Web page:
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Local, mixed-media artist gets inspiration from children to create her artwork

Local, mixed-media artist gets inspiration from children to create her artwork

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Although Bussie Parker Kehoe, a mixed-media artist in Winston-Salem, studied art in college, her focus was on becoming a lawyer.

In 1995, she graduated with a law degree from the American University Washington College of Law then worked in law in some form — writing or practicing — until 2003.

She became a preschool teacher after the birth of her third child and then an art teacher.

Kehoe said she loved teaching art and was motivated by the children to eventually do more of her own artwork.

“The children are so inspiring because they don’t know any rules,” Kehoe said. “When they approach any kind of art, the way they approach materials is so inspiring because there’s nothing stopping them and that’s what I’m trying to grasp. When I look at, like, acrylic paint, I don’t use it like a normal painter. I think it’s because I kind of channel how the kids would have looked at it.”

She did not focus on her own artwork until she and her family moved to Winston-Salem from Allentown, Pa., in summer 2017.

In 2018, she opened a working studio in Sixteen Over Six Artist Studio in the Downtown Arts District in Winston-Salem.

For years, Kehoe held onto boxes and boxes of things she had collected for her students when she was an art teacher, including old security envelopes, objects from nature, and old yarn and fabric. She recently parted with all of it, donating it to a local preschool teacher, except for the security envelopes.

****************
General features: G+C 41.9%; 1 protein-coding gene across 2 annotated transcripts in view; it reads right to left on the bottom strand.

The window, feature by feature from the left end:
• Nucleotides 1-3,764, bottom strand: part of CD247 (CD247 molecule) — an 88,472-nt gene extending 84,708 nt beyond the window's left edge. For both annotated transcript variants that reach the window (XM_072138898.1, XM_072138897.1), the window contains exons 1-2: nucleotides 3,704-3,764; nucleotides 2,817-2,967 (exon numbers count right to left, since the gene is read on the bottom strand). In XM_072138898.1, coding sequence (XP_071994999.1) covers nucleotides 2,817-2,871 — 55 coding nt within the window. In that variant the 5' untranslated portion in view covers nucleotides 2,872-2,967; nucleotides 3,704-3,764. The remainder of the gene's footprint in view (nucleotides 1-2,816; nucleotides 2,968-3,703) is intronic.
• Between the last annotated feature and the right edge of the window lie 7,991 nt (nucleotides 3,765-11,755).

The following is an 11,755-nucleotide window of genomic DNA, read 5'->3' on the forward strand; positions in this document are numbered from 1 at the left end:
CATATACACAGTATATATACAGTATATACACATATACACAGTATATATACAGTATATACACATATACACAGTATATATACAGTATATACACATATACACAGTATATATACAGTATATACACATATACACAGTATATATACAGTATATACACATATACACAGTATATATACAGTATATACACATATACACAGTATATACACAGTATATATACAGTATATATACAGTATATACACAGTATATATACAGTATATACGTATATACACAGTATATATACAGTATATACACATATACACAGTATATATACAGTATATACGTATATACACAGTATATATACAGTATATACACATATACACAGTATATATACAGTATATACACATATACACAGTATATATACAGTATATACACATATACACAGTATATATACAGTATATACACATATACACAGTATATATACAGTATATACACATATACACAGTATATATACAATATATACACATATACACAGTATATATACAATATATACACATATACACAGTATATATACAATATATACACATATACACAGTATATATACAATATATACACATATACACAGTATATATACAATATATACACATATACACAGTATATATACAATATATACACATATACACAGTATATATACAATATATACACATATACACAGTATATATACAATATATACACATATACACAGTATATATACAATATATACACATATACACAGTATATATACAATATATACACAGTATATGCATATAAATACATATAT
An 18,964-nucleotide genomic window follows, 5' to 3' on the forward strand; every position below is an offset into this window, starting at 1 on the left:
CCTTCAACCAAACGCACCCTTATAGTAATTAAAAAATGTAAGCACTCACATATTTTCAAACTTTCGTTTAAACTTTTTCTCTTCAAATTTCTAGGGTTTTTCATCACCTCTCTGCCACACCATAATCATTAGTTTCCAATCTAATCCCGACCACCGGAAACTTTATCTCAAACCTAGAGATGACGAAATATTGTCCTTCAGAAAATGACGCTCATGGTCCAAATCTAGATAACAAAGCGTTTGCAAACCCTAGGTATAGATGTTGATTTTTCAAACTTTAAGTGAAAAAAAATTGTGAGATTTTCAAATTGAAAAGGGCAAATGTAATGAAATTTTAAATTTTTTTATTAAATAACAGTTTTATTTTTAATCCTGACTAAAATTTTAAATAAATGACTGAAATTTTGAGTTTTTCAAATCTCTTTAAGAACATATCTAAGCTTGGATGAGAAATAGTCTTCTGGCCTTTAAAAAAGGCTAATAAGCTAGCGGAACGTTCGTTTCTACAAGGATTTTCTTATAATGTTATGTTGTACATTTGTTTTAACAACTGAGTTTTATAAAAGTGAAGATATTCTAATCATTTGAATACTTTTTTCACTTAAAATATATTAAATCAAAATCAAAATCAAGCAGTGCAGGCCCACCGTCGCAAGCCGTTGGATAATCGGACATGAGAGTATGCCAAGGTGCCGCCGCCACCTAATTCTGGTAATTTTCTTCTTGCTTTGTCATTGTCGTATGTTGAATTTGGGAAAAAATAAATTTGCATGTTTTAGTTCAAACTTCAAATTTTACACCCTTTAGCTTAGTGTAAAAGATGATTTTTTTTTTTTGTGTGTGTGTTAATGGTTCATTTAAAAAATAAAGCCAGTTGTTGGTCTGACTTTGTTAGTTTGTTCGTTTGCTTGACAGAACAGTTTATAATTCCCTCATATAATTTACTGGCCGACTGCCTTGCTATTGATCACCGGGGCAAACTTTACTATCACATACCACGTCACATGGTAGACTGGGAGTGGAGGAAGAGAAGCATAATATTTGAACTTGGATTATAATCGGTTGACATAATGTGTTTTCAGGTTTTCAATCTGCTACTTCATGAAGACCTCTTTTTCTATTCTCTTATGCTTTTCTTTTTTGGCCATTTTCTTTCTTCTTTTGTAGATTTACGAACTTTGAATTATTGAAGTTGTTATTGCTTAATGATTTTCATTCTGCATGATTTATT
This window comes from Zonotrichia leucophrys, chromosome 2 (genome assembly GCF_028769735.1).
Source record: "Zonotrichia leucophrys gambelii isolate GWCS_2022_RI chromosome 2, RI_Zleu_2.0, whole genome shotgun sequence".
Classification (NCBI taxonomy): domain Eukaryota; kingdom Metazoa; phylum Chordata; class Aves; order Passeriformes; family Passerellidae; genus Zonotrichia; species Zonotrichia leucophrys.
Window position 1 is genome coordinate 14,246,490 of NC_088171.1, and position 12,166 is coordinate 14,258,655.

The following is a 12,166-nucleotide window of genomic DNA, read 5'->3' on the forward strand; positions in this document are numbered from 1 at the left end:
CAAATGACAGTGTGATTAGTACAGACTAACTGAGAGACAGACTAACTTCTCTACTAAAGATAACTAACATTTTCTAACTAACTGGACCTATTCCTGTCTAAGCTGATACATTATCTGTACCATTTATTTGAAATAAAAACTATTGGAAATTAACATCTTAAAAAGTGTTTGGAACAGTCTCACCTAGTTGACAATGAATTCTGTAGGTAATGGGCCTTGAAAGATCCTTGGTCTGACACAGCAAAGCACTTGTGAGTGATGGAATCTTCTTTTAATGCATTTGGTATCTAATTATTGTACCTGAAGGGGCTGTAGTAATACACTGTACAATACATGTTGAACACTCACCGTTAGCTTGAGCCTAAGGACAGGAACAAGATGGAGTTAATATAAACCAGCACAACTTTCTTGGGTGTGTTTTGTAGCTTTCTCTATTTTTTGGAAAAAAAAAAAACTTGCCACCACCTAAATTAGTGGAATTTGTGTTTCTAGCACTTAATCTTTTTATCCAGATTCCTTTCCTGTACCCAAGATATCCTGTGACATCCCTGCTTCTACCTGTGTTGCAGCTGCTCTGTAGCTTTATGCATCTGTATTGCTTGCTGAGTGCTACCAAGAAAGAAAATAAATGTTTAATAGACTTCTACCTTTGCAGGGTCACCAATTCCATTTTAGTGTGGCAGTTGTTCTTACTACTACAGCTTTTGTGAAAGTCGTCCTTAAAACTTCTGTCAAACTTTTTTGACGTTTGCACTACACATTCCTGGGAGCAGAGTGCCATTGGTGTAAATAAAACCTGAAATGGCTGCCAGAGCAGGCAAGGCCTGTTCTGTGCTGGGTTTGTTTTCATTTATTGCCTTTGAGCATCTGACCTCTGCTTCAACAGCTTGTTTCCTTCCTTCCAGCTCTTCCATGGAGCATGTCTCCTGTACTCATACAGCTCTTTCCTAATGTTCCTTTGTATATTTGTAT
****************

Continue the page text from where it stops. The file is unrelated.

“I’ve been cutting them out and making drawings and making collages out of them ... I’m trying to make a peaceful and/or organic piece where you wouldn’t know that it’s made out of envelopes,” Kehoe said.

Q: How would you describe your art?

Answer: I am working with two different media. I have been working with acrylic paint as a sculpting material. I pour acrylic paint onto glass, let it dry, then peel the dried paint off the glass and use it to make wall sculptures. My new direction is transforming paper — usually used security envelopes. I like to create organic shapes and hide the original material so that you can’t place it.

Q: How have you evolved as an artist?

Answer: I studied drawing and printmaking in college. Then, I took a long hiatus working as a lawyer, preschool teacher and raising kids before opening my studio in downtown Winston-Salem. My first series focused on drawings of children in fantastical vignettes, called memory mirages. I poured acrylic paint to make the environment surrounding the children. Eventually, I enjoyed working with the poured paint more than drawing, and spent a lot of time tinkering with the paint. I have made dots, ruffles and large swaths of poured sheets out of acrylic.

I am currently compressing poured acrylic “skins” together and cutting them, then assembling them on board. Working with acrylic paint has been very exciting — so many discoveries! But I am aware of the amount of plastic I am putting out into the world — acrylic paint is plastic. That is why I am turning my attention toward my collection of security envelopes and other found objects.

Q: Who has influenced your art?

Answer: I love the work of Seonna Hong and Jae Ko. Both are female Korean American artists. Through Instagram, I’ve discovered so many fabulous artists. I’m loving Gillian Theobald’s cardboard collages; also, Taylor White has amazing fresh work, and he always makes me laugh.

Q: What is your biggest challenge?

Answer: Time. There isn’t enough time to do everything I want to do. I have scribbled ideas on loose pieces of paper all over the place, but I find it hard to find the time to work on every idea. The other challenge is balance: When focusing on the art, everything else goes by the wayside.

Q: What does art do for you?

Answer: This is hard to answer because art is so much a part of me. Art is a form of communicating and expressing myself. It’s constant problem-solving, learning and growing. It’s essential to me.

Q: Any advice for other artists?

Answer: Keep going and don’t worry about whether others like what you’re doing. You’re doing it for yourself. Work every day, even if you don’t know where to start. Be patient and gentle with yourself.

Fran Daniel writes about artists — visual, musical, literary and more — weekly in Relish. Send your story ideas to fdaniel@wsjournal.com or call 336-727-7366.

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